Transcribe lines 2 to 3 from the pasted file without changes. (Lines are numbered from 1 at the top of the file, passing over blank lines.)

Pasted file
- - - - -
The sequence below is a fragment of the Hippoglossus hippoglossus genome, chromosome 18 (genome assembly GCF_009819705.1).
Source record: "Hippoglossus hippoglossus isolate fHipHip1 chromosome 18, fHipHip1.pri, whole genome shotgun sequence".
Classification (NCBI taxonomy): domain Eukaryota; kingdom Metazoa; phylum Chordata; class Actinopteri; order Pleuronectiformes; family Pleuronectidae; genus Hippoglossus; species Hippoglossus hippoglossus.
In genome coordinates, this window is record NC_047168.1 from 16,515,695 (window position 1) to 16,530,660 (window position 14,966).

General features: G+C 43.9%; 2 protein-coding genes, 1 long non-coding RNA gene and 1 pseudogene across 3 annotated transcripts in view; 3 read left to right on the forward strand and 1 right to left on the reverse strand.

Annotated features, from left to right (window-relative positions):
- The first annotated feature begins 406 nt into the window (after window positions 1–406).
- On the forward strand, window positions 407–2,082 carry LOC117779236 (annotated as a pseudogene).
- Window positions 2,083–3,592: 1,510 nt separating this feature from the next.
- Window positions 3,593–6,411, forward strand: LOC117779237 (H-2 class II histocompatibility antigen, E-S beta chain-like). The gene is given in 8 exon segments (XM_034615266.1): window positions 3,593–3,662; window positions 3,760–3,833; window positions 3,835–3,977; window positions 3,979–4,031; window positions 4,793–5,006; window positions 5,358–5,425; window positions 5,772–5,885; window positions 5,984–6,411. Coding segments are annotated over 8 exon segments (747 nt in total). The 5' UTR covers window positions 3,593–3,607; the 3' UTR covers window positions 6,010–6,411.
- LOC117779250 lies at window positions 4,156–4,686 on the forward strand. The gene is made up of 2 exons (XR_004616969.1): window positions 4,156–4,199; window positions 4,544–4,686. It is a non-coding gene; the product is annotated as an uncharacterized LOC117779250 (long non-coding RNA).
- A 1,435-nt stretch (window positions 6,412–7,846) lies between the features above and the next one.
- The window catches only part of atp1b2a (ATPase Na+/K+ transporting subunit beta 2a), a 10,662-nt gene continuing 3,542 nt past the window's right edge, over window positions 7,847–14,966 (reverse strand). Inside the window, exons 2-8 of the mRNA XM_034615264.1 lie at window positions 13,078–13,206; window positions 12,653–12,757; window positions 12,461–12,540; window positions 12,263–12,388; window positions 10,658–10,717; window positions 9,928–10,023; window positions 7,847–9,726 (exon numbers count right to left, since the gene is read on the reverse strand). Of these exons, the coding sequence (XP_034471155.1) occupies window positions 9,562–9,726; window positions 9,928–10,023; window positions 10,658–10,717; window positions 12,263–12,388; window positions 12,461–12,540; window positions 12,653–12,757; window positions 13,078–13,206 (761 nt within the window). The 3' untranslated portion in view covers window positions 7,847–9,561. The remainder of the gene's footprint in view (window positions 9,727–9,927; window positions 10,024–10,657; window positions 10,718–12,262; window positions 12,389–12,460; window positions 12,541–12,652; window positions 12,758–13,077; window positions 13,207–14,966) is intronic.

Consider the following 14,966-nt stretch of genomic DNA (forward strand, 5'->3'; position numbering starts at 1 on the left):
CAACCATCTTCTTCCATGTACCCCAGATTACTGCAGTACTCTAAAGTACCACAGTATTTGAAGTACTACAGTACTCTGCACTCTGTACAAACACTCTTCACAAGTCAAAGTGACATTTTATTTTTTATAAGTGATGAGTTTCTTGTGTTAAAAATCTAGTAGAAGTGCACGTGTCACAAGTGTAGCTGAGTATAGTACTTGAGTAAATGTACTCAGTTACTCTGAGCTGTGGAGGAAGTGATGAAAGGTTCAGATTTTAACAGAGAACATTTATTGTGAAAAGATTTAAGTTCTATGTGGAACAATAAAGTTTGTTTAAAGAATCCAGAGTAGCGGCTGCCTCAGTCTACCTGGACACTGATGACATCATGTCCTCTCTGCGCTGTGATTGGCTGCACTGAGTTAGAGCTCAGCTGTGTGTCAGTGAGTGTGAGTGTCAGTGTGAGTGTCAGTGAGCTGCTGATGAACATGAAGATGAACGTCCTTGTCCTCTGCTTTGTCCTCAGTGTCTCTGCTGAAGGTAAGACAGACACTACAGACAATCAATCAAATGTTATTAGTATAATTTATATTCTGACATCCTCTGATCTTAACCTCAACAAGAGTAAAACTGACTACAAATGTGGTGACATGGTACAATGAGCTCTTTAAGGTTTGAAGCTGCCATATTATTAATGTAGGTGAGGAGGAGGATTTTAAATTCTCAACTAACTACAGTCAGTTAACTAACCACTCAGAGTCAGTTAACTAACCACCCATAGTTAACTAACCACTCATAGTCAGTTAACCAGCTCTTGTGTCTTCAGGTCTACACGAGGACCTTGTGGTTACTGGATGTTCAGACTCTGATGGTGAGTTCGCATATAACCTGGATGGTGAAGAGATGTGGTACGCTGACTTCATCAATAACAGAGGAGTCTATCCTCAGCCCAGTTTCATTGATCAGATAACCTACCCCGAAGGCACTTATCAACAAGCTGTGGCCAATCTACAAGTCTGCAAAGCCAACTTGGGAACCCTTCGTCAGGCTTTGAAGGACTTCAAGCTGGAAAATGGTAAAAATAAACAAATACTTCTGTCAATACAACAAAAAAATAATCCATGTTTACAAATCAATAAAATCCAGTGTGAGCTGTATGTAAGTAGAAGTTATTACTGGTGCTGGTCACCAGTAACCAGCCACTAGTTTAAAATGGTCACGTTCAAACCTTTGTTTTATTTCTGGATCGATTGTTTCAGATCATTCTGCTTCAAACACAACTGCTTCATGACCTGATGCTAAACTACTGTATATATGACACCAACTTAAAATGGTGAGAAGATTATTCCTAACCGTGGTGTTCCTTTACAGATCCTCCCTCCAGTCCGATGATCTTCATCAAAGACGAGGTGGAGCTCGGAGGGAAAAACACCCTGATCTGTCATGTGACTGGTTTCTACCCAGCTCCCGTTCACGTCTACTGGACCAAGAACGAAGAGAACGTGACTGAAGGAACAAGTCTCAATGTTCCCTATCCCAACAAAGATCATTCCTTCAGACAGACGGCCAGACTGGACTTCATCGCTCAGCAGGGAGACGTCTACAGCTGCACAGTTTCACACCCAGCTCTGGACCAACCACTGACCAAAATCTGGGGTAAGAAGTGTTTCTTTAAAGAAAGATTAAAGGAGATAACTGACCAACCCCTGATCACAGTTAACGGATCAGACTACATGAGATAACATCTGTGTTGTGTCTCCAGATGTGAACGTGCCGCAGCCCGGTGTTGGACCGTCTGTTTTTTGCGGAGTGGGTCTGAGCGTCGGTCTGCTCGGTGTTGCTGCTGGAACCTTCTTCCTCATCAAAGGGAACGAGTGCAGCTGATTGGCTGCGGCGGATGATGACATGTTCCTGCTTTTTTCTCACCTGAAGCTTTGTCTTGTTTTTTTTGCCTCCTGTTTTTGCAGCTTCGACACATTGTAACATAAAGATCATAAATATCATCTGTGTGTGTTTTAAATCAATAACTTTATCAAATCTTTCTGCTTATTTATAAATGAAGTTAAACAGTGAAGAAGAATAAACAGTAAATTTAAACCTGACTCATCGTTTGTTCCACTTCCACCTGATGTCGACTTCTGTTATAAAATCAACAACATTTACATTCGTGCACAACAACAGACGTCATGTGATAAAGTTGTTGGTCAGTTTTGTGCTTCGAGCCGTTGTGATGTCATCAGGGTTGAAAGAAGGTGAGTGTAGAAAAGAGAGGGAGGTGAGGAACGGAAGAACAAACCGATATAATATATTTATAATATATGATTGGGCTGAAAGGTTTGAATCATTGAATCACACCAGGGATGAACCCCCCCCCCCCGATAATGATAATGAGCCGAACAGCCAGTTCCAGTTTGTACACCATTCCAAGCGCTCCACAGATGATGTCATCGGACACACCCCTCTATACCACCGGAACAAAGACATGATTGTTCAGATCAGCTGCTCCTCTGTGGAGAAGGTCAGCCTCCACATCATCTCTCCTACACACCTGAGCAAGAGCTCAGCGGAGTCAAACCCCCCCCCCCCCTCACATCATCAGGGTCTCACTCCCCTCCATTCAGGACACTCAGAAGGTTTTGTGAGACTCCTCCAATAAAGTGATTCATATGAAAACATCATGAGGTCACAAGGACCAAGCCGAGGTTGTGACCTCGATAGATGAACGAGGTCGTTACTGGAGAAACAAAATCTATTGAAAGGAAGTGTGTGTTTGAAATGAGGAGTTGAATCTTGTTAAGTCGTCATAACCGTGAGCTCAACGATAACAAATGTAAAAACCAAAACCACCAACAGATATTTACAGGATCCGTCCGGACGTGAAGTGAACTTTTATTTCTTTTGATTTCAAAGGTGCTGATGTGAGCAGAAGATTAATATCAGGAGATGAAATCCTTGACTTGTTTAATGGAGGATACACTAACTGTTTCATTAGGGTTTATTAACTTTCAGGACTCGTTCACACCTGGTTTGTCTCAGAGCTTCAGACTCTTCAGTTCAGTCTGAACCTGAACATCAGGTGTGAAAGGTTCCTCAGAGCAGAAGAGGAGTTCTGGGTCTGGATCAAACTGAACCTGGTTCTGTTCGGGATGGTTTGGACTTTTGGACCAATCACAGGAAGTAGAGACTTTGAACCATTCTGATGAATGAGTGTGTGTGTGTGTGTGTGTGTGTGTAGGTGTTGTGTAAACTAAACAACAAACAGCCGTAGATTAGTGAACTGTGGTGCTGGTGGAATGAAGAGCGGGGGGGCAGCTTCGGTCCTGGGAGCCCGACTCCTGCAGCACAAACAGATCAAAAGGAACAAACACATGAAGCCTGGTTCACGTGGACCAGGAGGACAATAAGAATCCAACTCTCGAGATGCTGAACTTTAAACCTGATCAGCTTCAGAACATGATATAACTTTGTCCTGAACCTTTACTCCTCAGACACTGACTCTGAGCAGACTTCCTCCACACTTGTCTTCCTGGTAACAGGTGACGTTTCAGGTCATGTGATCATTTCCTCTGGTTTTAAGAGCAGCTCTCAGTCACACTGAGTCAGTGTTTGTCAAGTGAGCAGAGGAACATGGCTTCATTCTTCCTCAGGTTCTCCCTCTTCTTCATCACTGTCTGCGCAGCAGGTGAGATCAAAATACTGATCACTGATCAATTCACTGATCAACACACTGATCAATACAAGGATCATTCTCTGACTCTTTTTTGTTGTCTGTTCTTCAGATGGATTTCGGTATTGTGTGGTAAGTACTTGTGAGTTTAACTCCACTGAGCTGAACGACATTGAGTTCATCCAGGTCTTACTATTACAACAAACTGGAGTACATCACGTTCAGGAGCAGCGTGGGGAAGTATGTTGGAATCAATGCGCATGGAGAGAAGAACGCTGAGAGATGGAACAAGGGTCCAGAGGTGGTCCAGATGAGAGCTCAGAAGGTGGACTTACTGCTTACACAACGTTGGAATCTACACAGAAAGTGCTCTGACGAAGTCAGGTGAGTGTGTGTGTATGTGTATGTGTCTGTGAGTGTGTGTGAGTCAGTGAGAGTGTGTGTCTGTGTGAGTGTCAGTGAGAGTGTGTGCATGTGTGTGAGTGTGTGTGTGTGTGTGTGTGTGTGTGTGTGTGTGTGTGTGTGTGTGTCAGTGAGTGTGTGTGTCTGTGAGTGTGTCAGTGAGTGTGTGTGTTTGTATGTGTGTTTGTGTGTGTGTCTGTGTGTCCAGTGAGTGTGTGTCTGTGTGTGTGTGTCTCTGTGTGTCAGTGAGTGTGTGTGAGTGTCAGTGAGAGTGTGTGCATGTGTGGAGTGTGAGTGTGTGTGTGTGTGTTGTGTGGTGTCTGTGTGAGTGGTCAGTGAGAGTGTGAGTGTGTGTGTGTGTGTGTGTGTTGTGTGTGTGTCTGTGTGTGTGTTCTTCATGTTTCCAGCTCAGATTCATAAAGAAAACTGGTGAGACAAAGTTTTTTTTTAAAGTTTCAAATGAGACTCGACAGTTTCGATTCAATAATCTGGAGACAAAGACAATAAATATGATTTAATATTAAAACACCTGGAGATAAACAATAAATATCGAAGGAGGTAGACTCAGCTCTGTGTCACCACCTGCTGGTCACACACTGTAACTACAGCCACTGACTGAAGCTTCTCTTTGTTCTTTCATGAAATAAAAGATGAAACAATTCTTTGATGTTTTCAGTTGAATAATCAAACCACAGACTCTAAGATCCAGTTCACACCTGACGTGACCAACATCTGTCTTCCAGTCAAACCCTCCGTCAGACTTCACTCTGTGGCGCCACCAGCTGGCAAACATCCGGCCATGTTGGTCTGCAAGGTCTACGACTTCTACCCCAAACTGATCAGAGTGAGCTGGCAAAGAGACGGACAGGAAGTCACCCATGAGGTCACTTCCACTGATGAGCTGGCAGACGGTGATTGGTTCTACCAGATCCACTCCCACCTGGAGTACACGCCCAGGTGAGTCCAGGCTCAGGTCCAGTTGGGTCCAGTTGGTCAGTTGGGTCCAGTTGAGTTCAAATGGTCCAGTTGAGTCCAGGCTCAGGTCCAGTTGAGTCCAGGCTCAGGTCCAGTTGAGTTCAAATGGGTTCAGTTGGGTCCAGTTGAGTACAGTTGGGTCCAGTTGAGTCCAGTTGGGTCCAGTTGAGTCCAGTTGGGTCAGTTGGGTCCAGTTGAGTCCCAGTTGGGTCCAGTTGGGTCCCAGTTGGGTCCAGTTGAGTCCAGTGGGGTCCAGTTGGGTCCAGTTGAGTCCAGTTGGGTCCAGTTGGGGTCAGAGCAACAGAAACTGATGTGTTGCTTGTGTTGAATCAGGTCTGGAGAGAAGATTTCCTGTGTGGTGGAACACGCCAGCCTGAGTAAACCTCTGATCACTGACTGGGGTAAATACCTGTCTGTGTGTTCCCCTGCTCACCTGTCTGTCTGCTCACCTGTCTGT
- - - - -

Source record: "Hippoglossus hippoglossus isolate fHipHip1 chromosome 18, fHipHip1.pri, whole genome shotgun sequence".
Classification (NCBI taxonomy): domain Eukaryota; kingdom Metazoa; phylum Chordata; class Actinopteri; order Pleuronectiformes; family Pleuronectidae; genus Hippoglossus; species Hippoglossus hippoglossus.